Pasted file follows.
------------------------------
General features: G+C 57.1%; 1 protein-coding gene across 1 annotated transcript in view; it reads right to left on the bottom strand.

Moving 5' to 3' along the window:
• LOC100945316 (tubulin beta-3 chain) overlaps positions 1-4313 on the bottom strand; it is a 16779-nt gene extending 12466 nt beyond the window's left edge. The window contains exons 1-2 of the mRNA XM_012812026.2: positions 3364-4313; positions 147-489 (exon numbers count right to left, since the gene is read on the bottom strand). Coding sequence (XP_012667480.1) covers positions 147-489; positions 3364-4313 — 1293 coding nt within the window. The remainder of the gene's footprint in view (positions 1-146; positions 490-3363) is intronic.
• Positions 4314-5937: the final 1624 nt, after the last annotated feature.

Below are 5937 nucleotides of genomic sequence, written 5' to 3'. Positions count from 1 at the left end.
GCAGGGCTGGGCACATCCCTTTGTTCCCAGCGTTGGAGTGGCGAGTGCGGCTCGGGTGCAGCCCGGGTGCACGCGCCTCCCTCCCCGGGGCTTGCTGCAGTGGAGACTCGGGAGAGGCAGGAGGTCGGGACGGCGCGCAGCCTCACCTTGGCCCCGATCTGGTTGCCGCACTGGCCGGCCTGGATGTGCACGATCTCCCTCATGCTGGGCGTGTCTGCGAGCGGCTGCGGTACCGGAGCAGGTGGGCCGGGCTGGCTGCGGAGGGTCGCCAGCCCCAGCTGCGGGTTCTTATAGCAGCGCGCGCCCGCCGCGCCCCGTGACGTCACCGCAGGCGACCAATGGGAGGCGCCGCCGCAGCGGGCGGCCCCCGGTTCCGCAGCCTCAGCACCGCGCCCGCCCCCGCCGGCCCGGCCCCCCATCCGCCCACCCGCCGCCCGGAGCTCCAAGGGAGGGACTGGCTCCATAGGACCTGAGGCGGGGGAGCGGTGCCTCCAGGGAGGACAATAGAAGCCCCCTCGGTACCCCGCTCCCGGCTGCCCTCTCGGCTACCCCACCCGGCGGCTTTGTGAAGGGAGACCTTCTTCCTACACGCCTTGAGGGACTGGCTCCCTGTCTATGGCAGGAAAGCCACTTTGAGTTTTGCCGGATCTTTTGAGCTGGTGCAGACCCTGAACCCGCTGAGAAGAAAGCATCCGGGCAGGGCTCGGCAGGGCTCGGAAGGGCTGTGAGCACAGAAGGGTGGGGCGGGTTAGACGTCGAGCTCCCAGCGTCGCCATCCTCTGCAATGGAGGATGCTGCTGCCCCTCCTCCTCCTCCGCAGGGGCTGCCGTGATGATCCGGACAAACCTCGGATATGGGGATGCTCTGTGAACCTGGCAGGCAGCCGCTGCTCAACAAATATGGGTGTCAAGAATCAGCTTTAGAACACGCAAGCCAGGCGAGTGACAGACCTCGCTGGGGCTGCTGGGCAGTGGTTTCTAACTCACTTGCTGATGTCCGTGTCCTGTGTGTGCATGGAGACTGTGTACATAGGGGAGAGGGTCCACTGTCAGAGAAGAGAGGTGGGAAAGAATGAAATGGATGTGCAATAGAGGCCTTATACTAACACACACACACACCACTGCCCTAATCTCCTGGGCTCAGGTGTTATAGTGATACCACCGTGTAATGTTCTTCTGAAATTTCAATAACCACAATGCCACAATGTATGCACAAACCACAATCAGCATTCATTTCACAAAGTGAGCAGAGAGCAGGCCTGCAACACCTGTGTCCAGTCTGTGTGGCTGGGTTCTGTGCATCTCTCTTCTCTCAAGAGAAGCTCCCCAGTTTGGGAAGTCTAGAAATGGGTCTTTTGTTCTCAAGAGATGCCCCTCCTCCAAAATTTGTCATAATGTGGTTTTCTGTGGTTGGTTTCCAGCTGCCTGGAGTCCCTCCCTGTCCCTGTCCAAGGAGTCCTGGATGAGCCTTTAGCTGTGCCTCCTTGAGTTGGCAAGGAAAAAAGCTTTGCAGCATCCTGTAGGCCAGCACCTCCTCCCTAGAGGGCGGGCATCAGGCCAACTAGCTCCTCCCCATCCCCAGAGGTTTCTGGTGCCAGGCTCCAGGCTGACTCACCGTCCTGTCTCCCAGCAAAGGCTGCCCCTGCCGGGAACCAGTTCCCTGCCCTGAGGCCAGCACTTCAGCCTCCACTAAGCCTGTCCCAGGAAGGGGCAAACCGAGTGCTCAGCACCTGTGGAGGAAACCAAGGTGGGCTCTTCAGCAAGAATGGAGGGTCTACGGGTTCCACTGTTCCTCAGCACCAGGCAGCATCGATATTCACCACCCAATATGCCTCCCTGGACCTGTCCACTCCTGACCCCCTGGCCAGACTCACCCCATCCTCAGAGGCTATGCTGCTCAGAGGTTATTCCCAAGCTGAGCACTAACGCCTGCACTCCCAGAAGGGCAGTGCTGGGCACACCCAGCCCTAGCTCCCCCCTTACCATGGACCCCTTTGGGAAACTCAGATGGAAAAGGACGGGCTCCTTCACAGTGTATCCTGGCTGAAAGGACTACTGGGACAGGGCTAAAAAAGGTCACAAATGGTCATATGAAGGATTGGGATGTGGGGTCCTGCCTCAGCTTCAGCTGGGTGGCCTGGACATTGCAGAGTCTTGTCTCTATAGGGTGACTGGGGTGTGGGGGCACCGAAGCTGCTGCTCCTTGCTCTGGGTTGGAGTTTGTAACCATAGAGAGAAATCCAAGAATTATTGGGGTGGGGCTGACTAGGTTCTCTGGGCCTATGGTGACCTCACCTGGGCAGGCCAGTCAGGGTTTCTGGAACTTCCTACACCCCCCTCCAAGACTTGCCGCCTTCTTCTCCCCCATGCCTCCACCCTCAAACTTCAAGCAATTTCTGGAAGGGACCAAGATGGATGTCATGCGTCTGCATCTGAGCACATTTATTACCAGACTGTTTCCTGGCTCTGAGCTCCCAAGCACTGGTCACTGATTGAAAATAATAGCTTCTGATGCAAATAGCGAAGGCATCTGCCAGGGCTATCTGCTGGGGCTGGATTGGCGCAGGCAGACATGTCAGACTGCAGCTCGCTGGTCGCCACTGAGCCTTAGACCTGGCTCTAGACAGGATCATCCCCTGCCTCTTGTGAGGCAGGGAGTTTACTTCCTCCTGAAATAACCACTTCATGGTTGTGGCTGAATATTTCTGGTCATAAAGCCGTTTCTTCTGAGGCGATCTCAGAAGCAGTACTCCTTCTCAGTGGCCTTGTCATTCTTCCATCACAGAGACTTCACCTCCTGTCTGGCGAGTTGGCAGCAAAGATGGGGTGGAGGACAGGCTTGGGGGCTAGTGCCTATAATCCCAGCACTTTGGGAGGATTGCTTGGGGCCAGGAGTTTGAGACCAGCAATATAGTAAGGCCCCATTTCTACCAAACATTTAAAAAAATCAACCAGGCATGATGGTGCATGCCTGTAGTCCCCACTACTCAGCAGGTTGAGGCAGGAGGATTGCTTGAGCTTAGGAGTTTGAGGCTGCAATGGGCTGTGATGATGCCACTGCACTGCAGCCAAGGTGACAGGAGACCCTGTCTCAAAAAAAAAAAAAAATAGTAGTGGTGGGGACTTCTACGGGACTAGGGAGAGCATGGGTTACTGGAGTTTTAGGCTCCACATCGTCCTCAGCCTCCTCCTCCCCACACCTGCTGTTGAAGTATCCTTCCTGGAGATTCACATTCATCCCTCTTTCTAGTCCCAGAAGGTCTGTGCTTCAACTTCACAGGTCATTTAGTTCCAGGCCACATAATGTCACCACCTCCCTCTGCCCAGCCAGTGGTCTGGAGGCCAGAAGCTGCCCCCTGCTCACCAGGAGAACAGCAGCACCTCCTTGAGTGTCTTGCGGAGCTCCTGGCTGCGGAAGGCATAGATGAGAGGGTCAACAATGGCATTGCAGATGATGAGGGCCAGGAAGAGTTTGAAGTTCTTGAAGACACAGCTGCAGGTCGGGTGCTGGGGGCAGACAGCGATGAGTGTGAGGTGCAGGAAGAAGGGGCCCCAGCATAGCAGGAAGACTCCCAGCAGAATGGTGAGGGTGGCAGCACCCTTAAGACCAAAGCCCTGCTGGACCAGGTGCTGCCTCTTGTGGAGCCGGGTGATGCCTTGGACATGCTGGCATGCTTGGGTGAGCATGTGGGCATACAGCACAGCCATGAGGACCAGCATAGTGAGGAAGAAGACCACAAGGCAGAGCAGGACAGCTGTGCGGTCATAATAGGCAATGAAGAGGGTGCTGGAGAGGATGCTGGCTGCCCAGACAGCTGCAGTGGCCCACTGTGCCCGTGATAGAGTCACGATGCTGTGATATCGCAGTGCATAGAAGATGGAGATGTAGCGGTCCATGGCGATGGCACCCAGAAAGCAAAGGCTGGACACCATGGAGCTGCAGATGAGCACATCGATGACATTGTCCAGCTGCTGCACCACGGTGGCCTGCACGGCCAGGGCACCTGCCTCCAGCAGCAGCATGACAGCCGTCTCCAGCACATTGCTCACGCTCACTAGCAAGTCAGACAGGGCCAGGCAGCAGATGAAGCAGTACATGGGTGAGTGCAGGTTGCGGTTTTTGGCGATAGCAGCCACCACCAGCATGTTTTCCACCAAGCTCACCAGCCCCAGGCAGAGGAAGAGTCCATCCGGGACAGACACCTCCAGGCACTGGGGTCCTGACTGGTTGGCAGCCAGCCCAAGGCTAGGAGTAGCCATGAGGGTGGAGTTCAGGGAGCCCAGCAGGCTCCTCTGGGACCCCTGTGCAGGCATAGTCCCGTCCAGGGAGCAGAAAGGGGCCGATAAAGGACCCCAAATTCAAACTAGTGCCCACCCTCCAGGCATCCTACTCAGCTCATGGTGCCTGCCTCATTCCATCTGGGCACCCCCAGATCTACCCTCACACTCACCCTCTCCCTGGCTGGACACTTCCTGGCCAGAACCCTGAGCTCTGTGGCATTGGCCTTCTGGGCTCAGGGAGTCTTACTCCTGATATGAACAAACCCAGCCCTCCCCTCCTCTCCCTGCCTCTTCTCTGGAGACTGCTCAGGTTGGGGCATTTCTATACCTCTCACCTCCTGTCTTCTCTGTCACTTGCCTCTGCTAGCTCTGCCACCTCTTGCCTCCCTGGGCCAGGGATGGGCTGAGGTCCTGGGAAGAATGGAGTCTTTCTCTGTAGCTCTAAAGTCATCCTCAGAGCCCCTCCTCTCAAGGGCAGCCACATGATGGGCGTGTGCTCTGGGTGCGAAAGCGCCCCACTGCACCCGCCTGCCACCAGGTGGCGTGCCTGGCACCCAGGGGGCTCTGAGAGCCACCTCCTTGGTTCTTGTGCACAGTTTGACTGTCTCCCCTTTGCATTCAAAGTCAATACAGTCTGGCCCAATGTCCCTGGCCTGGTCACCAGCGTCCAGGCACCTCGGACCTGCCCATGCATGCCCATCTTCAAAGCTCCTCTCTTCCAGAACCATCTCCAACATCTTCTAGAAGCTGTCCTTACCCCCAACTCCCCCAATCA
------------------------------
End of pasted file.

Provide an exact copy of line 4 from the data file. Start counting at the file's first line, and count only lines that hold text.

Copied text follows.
• Positions 4314-5937: the final 1624 nt, after the last annotated feature.